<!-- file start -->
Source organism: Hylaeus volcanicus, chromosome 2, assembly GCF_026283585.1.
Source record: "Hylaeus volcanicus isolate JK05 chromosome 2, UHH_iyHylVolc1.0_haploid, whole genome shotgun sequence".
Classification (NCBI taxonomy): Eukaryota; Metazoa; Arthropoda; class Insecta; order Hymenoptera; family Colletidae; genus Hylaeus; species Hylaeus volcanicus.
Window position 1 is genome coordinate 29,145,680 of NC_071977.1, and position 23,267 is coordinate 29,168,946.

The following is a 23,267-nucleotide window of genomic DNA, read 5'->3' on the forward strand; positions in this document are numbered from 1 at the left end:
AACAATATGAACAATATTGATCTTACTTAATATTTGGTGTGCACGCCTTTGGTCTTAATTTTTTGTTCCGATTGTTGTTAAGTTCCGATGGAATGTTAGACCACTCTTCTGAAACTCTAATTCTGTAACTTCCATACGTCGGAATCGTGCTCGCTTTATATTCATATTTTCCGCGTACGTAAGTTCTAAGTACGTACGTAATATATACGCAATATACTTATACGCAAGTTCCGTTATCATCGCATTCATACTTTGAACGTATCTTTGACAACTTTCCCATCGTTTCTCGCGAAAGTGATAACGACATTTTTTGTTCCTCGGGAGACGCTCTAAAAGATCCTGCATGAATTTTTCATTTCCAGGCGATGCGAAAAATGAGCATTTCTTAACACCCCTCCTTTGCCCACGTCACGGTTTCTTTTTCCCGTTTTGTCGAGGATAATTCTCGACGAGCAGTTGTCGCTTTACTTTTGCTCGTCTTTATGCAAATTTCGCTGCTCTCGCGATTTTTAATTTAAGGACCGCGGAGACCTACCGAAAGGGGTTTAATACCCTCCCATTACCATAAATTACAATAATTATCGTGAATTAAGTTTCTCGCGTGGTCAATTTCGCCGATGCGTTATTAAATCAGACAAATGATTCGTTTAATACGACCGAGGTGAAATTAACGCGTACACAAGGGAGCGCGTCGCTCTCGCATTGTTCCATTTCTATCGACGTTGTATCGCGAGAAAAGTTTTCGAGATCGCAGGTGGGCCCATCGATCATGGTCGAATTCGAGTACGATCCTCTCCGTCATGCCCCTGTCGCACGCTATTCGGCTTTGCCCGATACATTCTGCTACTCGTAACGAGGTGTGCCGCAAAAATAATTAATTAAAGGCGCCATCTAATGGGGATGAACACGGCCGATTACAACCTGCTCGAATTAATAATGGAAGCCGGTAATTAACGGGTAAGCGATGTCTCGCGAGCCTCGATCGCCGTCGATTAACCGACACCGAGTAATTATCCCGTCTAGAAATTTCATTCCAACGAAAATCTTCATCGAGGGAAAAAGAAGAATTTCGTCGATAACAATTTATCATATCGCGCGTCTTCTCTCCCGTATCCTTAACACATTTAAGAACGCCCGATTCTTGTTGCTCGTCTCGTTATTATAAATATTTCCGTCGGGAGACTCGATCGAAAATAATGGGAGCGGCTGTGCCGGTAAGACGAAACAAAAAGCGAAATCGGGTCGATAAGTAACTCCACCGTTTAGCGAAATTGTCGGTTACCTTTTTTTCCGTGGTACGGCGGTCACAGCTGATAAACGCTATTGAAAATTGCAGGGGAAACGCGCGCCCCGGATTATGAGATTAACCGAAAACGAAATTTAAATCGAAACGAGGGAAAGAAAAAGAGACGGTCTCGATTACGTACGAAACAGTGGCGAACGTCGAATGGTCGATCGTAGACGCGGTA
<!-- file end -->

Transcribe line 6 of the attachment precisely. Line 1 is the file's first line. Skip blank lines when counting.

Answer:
AACAATATGAACAATATTGATCTTACTTAATATTTGGTGTGCACGCCTTTGGTCTTAATTTTTTGTTCCGATTGTTGTTAAGTTCCGATGGAATGTTAGACCACTCTTCTGAAACTCTAATTCTGTAACTTCCATACGTCGGAATCGTGCTCGCTTTATATTCATATTTTCCGCGTACGTAAGTTCTAAGTACGTACGTAATATATACGCAATATACTTATACGCAAGTTCCGTTATCATCGCATTCATACTTTGAACGTATCTTTGACAACTTTCCCATCGTTTCTCGCGAAAGTGATAACGACATTTTTTGTTCCTCGGGAGACGCTCTAAAAGATCCTGCATGAATTTTTCATTTCCAGGCGATGCGAAAAATGAGCATTTCTTAACACCCCTCCTTTGCCCACGTCACGGTTTCTTTTTCCCGTTTTGTCGAGGATAATTCTCGACGAGCAGTTGTCGCTTTACTTTTGCTCGTCTTTATGCAAATTTCGCTGCTCTCGCGATTTTTAATTTAAGGACCGCGGAGACCTACCGAAAGGGGTTTAATACCCTCCCATTACCATAAATTACAATAATTATCGTGAATTAAGTTTCTCGCGTGGTCAATTTCGCCGATGCGTTATTAAATCAGACAAATGATTCGTTTAATACGACCGAGGTGAAATTAACGCGTACACAAGGGAGCGCGTCGCTCTCGCATTGTTCCATTTCTATCGACGTTGTATCGCGAGAAAAGTTTTCGAGATCGCAGGTGGGCCCATCGATCATGGTCGAATTCGAGTACGATCCTCTCCGTCATGCCCCTGTCGCACGCTATTCGGCTTTGCCCGATACATTCTGCTACTCGTAACGAGGTGTGCCGCAAAAATAATTAATTAAAGGCGCCATCTAATGGGGATGAACACGGCCGATTACAACCTGCTCGAATTAATAATGGAAGCCGGTAATTAACGGGTAAGCGATGTCTCGCGAGCCTCGATCGCCGTCGATTAACCGACACCGAGTAATTATCCCGTCTAGAAATTTCATTCCAACGAAAATCTTCATCGAGGGAAAAAGAAGAATTTCGTCGATAACAATTTATCATATCGCGCGTCTTCTCTCCCGTATCCTTAACACATTTAAGAACGCCCGATTCTTGTTGCTCGTCTCGTTATTATAAATATTTCCGTCGGGAGACTCGATCGAAAATAATGGGAGCGGCTGTGCCGGTAAGACGAAACAAAAAGCGAAATCGGGTCGATAAGTAACTCCACCGTTTAGCGAAATTGTCGGTTACCTTTTTTTCCGTGGTACGGCGGTCACAGCTGATAAACGCTATTGAAAATTGCAGGGGAAACGCGCGCCCCGGATTATGAGATTAACCGAAAACGAAATTTAAATCGAAACGAGGGAAAGAAAAAGAGACGGTCTCGATTACGTACGAAACAGTGGCGAACGTCGAATGGTCGATCGTAGACGCGGTA